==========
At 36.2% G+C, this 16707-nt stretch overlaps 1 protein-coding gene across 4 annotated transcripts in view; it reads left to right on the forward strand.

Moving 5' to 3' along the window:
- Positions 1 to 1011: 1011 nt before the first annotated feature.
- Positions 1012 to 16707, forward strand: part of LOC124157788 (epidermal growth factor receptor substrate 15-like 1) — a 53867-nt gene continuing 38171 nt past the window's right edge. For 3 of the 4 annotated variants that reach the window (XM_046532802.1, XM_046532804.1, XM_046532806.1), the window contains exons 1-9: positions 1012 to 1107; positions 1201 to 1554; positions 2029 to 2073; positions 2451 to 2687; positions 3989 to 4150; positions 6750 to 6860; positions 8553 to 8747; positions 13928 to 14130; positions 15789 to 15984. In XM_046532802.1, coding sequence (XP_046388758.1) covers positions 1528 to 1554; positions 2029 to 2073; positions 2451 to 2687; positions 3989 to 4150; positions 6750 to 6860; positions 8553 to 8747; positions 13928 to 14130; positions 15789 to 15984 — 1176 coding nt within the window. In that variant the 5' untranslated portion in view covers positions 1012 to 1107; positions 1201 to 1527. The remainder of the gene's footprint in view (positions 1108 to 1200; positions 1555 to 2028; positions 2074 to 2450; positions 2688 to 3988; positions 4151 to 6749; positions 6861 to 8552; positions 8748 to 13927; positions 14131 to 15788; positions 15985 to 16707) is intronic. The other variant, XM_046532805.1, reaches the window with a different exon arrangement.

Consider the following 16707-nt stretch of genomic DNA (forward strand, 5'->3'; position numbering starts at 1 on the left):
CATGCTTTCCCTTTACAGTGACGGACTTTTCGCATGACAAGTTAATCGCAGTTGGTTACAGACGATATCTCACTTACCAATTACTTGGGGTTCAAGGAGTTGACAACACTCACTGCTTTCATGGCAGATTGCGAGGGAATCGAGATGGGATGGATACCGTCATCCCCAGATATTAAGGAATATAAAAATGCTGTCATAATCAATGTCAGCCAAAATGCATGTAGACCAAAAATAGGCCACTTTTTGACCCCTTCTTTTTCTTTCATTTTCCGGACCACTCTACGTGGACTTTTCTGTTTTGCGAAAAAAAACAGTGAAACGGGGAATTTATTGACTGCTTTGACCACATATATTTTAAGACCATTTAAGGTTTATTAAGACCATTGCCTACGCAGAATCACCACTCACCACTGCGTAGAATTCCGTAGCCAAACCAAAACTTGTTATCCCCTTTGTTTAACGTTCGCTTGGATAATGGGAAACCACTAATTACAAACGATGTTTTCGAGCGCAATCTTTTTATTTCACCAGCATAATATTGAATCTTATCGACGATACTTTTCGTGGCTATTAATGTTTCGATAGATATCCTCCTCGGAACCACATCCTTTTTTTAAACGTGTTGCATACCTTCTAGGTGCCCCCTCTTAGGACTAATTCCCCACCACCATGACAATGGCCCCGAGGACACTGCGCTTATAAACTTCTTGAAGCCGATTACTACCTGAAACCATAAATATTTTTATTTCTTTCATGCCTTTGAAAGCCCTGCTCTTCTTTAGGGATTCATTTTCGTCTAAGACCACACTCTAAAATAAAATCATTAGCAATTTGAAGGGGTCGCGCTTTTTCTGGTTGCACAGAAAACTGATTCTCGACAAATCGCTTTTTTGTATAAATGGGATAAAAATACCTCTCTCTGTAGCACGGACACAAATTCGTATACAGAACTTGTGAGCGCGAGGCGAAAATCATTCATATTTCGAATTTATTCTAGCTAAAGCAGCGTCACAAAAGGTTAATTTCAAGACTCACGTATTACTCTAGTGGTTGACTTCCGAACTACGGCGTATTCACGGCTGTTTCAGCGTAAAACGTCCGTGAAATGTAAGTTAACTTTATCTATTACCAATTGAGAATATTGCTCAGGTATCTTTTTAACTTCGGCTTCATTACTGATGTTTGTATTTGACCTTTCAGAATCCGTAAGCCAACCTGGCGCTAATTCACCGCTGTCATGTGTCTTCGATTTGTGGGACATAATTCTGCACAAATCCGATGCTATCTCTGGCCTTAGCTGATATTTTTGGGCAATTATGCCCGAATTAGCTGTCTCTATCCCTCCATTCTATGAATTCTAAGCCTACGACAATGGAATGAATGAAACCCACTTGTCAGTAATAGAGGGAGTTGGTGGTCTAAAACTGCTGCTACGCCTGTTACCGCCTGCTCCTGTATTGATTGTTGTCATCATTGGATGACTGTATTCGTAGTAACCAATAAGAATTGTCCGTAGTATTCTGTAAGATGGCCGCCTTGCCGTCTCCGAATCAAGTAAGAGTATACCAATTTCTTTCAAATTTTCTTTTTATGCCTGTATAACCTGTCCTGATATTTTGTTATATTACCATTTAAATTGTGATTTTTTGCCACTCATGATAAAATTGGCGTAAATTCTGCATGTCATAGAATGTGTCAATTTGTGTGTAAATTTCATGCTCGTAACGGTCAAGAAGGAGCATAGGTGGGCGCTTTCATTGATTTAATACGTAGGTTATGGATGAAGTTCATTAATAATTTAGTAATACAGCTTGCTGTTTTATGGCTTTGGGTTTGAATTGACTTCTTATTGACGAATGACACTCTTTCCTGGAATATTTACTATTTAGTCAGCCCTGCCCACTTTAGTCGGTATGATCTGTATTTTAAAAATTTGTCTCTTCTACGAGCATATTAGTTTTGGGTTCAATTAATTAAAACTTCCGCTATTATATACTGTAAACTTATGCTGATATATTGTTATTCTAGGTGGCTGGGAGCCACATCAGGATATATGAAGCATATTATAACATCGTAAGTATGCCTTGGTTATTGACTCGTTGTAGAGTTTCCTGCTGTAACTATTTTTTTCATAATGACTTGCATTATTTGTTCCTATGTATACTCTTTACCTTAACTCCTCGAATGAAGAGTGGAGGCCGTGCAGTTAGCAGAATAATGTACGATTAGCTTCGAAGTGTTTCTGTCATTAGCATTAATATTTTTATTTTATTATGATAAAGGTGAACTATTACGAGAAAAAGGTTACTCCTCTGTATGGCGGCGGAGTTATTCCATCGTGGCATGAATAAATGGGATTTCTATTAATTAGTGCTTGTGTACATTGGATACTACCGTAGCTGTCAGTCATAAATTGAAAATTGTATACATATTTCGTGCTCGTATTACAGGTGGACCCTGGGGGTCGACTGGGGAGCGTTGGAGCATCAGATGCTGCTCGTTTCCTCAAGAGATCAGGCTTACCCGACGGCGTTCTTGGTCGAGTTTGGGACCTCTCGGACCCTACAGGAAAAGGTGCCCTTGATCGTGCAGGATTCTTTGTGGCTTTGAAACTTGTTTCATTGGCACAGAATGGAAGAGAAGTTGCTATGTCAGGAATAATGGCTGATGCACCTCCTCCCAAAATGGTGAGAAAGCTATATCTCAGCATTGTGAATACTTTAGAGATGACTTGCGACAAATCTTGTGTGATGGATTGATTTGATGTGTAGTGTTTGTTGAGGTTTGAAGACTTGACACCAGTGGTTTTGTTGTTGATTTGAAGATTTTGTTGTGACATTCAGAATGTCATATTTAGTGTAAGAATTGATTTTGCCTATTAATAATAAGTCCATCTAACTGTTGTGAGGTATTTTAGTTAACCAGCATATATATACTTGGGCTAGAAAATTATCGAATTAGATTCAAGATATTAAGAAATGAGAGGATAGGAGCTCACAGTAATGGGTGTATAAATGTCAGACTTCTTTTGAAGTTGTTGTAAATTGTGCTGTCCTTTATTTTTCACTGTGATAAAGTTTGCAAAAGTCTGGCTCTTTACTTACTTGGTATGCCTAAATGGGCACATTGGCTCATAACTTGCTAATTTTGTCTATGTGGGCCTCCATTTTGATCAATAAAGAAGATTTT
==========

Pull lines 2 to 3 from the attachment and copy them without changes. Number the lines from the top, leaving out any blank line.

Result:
Moving 5' to 3' along the window:
- Positions 1 to 1011: 1011 nt before the first annotated feature.